Wichita’s economy shrank in 2017. It was the only major metro area in Kansas that didn’t grow last year, according to new federal data.
And despite positive growth in some cities, the Kansas economy shrank overall.
Wichita and the state can’t find enough workers, in turn limiting the ability of companies to grow and boost the economy. Across the state, job vacancies increased by 9.1 percent last year.
Local leaders emphasize the need to attract workers to the region. Politicians say the state needs to further promote technical education to supply employees to manufacturers and businesses desperate for employees.
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“We think workforce and talent are really the No. 1 threat to our ability to grow, not only in Wichita but also the state of Kansas,” said Gary Plummer, president and CEO of the Wichita Regional Chamber of Commerce.
Data released by the federal Bureau of Economic Analysis, or BEA, this week shows that the Wichita area gross domestic product — a fundamental measure of the economic strength — declined 1.4 percent in 2017.
Out of 383 metro areas, Wichita ranked 357th in growth. The city was among 71 metro areas that had flat or negative growth in 2017.
Kansas is one of just three states that experienced shrinking economics last year. Its overall, gross domestic product declined 0.1 percent.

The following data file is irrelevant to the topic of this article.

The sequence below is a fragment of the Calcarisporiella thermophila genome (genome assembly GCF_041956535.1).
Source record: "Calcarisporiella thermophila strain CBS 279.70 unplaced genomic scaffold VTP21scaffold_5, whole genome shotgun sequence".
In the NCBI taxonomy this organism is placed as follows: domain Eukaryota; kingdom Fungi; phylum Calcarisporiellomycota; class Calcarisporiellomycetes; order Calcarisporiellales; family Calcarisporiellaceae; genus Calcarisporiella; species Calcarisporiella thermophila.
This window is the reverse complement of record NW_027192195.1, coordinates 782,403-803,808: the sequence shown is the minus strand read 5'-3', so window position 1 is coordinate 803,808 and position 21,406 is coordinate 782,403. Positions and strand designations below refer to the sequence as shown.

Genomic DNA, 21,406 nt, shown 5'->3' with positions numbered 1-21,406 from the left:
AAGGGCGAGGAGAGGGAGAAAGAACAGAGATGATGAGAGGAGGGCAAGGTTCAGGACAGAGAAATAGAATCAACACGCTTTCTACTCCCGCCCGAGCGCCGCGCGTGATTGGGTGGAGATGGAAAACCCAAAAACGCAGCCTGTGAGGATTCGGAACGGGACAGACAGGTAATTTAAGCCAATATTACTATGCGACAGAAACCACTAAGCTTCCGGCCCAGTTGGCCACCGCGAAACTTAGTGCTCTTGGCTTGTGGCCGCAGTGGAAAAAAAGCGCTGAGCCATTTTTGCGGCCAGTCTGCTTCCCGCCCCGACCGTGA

The shrinking Wichita GDP is largely attributable to a decline in the city’s finance, insurance, real estate and rental sector, according to data analyzed by Jeremy Hill, director of Wichita State University’s Center for Economic Development and Business Research.
Declines in durable goods manufacturing (things like appliances and machinery), construction and the government sector also contributed.
Andrew Nave, executive vice president of economic development at the Greater Wichita Partnership, said the partnership knows the community has more work to do. He said an update to a key blueprint for economic growth in the region will be finished by the end of the year. The partnership is also seeking a better understanding of how the region can attract workers.
“We have to dig deeper. That’s part of the reason we’re engaged in part of the plans and activities we are now,” Nave said.
Every other Kansas city measured by the BEA experienced increases in GDP in 2017. The Kansas City area (both Kansas and Missouri) was up 1.2 percent. Lawrence increased 1 percent; Manhattan was up 1.8 percent. Topeka had a small bump of 0.2 percent.
Kansas City has a dynamic economy, Hill said.
“They are generating a lot more newer companies, smaller companies … they’re generating more companies than you’re seeing in Wichita or smaller towns,” Hill said.
James Chung, an economic analyst who has studied Wichita extensively, has drawn attention to Wichita’s out-migration. The city has lost more than 18,000 over the past decade.
But Chung has also reported that Wichita’s perception of itself has improved over the past two years, with 42 percent of residents now saying they want to stay in the city, up from 27 percent in 2016.
Finding, training workers
Wichita leaders emphasize the city — and the state as a whole — need to keep workers and find more.